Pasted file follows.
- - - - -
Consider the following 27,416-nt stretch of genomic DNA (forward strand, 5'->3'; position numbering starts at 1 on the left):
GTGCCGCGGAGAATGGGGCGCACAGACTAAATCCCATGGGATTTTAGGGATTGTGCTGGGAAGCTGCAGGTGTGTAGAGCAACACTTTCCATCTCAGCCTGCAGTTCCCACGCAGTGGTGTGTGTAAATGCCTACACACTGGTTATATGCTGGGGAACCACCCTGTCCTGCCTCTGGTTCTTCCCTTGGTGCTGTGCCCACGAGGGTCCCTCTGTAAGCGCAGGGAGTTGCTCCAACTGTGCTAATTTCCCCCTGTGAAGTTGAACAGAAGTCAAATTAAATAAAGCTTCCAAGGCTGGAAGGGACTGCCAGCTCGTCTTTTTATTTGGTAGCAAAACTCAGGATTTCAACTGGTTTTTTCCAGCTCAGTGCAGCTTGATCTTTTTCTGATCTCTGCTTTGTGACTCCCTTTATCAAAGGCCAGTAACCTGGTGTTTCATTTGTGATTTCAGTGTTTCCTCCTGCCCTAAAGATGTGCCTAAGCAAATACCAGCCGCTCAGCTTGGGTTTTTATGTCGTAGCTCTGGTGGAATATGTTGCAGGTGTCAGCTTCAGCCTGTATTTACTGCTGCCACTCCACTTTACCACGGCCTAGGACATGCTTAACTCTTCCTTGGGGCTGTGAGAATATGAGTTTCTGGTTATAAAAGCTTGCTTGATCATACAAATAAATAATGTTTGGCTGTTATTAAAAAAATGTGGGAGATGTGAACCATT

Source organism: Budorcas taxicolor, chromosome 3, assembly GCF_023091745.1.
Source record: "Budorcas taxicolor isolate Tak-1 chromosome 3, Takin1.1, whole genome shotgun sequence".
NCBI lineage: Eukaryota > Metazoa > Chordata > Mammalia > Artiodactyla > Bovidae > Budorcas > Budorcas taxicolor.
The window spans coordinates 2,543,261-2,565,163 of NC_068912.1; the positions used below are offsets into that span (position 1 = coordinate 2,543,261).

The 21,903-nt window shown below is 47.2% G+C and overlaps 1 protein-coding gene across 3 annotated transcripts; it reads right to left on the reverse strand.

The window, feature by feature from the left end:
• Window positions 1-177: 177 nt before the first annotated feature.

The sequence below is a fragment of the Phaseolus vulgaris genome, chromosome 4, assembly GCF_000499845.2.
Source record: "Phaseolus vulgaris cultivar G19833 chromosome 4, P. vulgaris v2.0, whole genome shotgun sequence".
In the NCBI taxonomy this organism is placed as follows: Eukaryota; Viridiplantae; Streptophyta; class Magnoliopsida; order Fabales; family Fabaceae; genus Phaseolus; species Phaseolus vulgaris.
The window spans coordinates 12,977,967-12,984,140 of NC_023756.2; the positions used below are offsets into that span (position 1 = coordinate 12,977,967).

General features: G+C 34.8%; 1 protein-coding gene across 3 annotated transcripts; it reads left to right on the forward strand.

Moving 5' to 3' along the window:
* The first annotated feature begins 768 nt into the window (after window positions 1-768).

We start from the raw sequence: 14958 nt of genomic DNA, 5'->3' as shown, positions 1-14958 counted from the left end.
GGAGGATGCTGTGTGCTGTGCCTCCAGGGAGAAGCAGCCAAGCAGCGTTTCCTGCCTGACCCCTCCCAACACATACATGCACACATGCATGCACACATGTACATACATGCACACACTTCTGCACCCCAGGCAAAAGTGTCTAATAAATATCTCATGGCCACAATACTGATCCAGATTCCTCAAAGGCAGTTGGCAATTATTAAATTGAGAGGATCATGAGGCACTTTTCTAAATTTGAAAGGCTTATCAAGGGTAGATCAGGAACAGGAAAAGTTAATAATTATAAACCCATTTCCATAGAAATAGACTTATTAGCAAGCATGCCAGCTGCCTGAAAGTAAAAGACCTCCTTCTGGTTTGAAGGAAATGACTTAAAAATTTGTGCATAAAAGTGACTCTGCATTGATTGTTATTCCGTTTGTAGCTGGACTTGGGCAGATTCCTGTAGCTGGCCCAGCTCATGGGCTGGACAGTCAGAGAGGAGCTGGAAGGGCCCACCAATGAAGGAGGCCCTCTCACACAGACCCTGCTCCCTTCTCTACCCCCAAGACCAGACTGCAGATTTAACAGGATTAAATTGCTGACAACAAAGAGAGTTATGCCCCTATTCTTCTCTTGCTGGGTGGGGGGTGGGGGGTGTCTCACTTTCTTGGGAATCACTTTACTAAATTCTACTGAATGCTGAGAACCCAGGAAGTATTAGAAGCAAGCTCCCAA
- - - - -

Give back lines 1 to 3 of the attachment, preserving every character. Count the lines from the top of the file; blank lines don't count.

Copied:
Consider the following 27,416-nt stretch of genomic DNA (forward strand, 5'->3'; position numbering starts at 1 on the left):
GTGCCGCGGAGAATGGGGCGCACAGACTAAATCCCATGGGATTTTAGGGATTGTGCTGGGAAGCTGCAGGTGTGTAGAGCAACACTTTCCATCTCAGCCTGCAGTTCCCACGCAGTGGTGTGTGTAAATGCCTACACACTGGTTATATGCTGGGGAACCACCCTGTCCTGCCTCTGGTTCTTCCCTTGGTGCTGTGCCCACGAGGGTCCCTCTGTAAGCGCAGGGAGTTGCTCCAACTGTGCTAATTTCCCCCTGTGAAGTTGAACAGAAGTCAAATTAAATAAAGCTTCCAAGGCTGGAAGGGACTGCCAGCTCGTCTTTTTATTTGGTAGCAAAACTCAGGATTTCAACTGGTTTTTTCCAGCTCAGTGCAGCTTGATCTTTTTCTGATCTCTGCTTTGTGACTCCCTTTATCAAAGGCCAGTAACCTGGTGTTTCATTTGTGATTTCAGTGTTTCCTCCTGCCCTAAAGATGTGCCTAAGCAAATACCAGCCGCTCAGCTTGGGTTTTTATGTCGTAGCTCTGGTGGAATATGTTGCAGGTGTCAGCTTCAGCCTGTATTTACTGCTGCCACTCCACTTTACCACGGCCTAGGACATGCTTAACTCTTCCTTGGGGCTGTGAGAATATGAGTTTCTGGTTATAAAAGCTTGCTTGATCATACAAATAAATAATGTTTGGCTGTTATTAAAAAAATGTGGGAGATGTGAACCATT

Source organism: Budorcas taxicolor, chromosome 3, assembly GCF_023091745.1.